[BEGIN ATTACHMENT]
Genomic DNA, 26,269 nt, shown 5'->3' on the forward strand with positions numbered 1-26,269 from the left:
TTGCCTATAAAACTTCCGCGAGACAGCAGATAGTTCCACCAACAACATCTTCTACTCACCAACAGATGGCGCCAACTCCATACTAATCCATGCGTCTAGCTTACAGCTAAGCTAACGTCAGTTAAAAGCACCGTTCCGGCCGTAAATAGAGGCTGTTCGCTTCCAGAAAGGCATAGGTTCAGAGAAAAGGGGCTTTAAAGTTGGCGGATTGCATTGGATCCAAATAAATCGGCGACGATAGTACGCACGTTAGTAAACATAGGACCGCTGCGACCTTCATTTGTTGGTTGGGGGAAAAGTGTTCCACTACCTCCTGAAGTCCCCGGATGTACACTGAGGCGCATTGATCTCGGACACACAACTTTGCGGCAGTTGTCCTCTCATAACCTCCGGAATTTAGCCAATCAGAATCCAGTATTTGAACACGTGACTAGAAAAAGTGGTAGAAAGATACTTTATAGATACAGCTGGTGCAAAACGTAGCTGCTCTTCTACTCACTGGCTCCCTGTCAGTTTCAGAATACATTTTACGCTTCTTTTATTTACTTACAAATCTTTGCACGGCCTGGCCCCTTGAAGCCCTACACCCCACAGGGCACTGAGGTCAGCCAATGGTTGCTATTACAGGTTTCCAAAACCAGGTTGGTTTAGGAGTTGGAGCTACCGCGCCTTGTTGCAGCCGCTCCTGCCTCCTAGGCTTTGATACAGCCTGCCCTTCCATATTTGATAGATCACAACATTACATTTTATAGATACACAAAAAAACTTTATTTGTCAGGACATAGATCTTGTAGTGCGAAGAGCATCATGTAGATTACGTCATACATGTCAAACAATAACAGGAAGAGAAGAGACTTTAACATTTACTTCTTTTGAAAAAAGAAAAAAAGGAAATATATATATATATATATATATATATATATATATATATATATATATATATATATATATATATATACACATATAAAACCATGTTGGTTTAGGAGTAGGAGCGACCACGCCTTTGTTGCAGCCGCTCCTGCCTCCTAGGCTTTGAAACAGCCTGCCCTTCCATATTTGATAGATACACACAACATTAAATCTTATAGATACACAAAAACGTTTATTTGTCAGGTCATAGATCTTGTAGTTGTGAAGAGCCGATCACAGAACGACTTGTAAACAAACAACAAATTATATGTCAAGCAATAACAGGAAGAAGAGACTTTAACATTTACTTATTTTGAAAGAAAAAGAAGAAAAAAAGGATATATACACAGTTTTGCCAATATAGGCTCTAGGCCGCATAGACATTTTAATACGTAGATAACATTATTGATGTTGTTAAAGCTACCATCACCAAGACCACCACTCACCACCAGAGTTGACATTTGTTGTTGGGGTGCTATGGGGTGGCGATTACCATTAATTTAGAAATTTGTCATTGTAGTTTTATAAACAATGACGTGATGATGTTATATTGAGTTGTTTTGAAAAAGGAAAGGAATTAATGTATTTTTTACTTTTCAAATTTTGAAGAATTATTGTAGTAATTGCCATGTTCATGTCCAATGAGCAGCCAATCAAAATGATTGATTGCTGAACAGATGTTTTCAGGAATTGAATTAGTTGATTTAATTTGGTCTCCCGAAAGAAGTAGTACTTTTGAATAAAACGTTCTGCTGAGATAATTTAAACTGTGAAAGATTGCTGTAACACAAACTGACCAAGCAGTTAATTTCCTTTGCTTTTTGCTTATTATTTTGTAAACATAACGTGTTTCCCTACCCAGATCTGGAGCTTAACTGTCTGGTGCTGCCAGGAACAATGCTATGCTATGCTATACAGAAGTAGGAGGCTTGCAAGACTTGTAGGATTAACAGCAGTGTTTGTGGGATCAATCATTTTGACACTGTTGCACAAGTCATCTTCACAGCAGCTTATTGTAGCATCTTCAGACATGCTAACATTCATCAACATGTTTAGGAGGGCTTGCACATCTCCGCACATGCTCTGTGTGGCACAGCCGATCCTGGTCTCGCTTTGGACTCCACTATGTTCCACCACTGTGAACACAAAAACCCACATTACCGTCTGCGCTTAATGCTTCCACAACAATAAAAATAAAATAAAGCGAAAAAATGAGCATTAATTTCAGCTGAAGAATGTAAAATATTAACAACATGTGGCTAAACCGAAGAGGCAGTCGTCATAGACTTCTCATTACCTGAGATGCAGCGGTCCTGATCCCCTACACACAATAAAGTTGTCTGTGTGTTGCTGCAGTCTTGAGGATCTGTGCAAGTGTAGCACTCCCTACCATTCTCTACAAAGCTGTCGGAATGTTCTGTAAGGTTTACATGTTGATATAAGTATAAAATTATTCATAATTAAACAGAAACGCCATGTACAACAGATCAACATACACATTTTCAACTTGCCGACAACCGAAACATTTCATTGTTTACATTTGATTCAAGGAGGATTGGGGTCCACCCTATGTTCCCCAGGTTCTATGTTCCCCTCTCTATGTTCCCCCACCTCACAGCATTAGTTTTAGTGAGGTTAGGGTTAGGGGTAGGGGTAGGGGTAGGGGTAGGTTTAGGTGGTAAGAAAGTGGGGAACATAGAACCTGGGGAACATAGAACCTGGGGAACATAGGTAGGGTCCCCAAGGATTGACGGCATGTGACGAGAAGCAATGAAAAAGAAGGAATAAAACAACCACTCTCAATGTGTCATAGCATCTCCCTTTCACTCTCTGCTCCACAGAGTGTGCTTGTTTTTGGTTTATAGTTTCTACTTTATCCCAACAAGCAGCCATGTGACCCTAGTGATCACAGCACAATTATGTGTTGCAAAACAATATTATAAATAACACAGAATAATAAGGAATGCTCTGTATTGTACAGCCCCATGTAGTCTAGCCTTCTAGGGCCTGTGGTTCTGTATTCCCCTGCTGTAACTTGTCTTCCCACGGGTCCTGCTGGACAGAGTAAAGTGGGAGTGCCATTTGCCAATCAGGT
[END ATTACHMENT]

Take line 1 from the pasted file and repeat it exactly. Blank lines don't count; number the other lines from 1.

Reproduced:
Genomic DNA, 26,269 nt, shown 5'->3' on the forward strand with positions numbered 1-26,269 from the left: